At the moment, I’m reimagining what I can do with this newsletter. I started it to carve space away from the frustrating parts of the rest of the internet. It is sent from me and delivered to you. Seemed easy enough. But now just hearing the very word Substack makes me feel exhausted.
The tradeoffs that come with corporate platforms are many. Anyone who has logged on to Jack Dorsey’s goat rodeo to post something about Substack must understand, on some level, that users are not the company; that you can hate what a platform stands for and find it hard to leave.
Much of the media commentary on Substack is standing in the way of the broader conversations we should be having: conversations on money and access and prestige and opportunities to publish in all non-Substack places. (I keep recommending this book, Steal As Much As You Can, by Nathalie Olah, because it might be the only book published recently that addresses these issues openly).
And in the commentary, I often see people rewriting what blogs were about and the potential they offered writers including myself. Some blogs were beautiful. Look, Lebbeus Woods blogged! M. John Harrison still does! Some of the blogs I loved the most were blogs that probably only five other people knew about. It wasn’t just gossip and noise. (Not unrelated, when people talk about “blogs” they often conflate people who were on Gawker’s payroll with those who self-published on Blogspot for five readers. I’ve done this too, and I’m trying to work out a better language for it).
At the end of last year, I shared my thoughts on at least one thing that needs to be done. It will happen, inevitably, but perhaps not as soon as I guessed. I was thinking about culture writing and a few leftist publications when I wrote that, although the piece is focused specifically on labor reporting. Make of that what you will.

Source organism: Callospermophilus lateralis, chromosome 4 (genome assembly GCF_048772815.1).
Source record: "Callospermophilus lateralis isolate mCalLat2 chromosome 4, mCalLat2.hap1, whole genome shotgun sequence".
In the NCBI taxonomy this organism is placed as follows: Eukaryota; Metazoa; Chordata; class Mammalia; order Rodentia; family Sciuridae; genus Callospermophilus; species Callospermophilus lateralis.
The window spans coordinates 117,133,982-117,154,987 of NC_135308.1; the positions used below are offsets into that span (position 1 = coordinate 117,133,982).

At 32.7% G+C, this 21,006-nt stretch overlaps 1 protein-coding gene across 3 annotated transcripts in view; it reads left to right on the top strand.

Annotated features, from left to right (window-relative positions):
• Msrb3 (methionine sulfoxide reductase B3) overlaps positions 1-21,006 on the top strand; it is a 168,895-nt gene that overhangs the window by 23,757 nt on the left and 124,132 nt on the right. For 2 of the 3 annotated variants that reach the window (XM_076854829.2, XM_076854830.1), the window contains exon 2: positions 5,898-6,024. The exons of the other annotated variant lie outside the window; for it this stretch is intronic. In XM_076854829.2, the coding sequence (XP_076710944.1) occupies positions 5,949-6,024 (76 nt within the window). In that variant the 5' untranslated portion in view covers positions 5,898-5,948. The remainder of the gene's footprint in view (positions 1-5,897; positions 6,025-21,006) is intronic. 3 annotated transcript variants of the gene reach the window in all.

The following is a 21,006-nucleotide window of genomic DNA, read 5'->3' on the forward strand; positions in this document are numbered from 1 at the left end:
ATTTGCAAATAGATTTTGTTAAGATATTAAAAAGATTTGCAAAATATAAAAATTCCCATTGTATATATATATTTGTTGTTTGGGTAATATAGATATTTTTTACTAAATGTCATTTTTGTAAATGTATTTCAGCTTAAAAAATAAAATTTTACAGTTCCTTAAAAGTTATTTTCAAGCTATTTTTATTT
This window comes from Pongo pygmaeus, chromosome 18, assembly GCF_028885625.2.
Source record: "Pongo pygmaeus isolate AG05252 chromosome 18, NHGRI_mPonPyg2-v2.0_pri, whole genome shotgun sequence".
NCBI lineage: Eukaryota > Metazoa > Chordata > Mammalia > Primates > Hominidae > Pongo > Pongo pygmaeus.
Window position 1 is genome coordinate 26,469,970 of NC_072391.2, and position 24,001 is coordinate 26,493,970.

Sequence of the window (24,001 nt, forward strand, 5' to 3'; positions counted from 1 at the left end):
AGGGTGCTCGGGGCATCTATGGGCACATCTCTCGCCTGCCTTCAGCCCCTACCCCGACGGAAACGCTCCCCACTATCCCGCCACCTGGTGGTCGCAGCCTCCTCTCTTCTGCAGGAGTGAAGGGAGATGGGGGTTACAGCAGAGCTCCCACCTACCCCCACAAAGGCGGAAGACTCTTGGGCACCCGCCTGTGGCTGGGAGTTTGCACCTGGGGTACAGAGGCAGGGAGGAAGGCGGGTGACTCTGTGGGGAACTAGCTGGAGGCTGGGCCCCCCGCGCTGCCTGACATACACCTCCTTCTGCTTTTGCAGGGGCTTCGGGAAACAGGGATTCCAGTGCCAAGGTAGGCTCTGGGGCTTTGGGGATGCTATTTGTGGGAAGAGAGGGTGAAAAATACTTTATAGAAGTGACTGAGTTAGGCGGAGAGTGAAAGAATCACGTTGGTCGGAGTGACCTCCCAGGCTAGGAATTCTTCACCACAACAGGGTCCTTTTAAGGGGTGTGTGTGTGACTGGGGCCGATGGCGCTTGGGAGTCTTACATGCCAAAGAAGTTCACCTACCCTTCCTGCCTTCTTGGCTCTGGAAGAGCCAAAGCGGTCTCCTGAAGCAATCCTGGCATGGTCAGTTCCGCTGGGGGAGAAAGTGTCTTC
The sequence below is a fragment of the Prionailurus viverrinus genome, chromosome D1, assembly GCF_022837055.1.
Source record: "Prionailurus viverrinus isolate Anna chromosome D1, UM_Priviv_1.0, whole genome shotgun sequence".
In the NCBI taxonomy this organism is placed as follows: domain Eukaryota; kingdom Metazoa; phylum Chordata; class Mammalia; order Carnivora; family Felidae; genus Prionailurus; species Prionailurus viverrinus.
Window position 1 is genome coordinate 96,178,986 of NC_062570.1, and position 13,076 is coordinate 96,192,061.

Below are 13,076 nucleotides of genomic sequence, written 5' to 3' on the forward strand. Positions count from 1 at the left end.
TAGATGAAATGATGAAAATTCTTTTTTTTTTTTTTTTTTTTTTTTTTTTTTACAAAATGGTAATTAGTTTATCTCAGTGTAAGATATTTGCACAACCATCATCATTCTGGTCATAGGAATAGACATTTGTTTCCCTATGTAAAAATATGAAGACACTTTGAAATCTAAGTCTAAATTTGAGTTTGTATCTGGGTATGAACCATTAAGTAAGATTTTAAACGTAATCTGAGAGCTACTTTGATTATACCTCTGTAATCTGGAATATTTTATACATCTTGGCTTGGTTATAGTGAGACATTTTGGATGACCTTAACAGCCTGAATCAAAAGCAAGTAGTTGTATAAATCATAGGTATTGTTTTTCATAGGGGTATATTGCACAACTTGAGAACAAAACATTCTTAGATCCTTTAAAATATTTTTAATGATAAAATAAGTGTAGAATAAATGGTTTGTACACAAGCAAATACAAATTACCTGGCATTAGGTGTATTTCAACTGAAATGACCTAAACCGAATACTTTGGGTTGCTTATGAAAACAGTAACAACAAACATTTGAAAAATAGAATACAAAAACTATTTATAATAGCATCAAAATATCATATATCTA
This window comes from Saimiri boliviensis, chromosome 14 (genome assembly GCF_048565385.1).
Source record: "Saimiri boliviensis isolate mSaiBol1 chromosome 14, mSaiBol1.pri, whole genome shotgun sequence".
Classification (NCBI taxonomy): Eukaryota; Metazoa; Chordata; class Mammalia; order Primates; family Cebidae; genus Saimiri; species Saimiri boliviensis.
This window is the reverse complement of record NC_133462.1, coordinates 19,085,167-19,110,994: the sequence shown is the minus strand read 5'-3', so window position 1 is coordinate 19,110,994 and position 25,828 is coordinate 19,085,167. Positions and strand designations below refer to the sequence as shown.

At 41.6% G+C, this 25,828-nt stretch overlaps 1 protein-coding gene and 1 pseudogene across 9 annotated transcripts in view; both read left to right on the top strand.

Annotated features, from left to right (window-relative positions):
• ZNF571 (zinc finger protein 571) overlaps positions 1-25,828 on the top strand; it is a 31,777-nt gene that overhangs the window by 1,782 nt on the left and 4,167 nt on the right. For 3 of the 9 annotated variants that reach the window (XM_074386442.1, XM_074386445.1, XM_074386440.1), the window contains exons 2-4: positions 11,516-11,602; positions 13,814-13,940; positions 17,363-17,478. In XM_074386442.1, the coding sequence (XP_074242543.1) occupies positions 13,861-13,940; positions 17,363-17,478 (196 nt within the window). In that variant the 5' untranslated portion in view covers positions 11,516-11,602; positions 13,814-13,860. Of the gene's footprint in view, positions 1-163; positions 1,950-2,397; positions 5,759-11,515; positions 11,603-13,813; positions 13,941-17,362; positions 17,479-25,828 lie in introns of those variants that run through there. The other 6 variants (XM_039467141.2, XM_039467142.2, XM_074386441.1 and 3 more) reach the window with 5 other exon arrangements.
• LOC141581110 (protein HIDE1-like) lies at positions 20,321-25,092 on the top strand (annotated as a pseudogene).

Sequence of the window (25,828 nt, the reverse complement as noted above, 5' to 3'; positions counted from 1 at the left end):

Recently I came across these lines in an old David Graeber essay:
That sounds insightful, right? I thought so when I first read it. Then I thought, but wait, hold on—he’s talking about someone like me. I’m not a drama critic at the Times but I’ve crashed the prestige party without prestige credentials. Pretending I don’t exist doesn’t exactly….help me continue to exist.
Just over a decade ago, about the time Graeber wrote that essay, I was working in a call center. I was on the phone all day, when I wasn’t driving over an hour to work and then another hour to get back home. I had a scrap of time to use to write and I did—on my blog. That’s how I eventually crashed the prestige party. What would I do, if I were starting out now? I’d probably set up a Substack. The discovery and social features, which I do not need as an established writer, might have been helpful to me back then. Or maybe not. I would have been open to any alternatives except those predicated on myself not existing.
I like writing on the internet. I prefer writing for money, in print, and with an editor. I don’t like that the opportunities to write for money, in print, and with an editor are rigged for and squandered by a certain class of people. This is a rambling post, it is on the internet after all, but if there’s a takeaway it’s this: we need to dismantle the very notion of “prestige.”
As ever, thanks for reading.
And for a more polished work by me, please check out my latest in Filmmaker magazine on Amazon’s propaganda videos and the films that depict the reality of gig and warehouse work.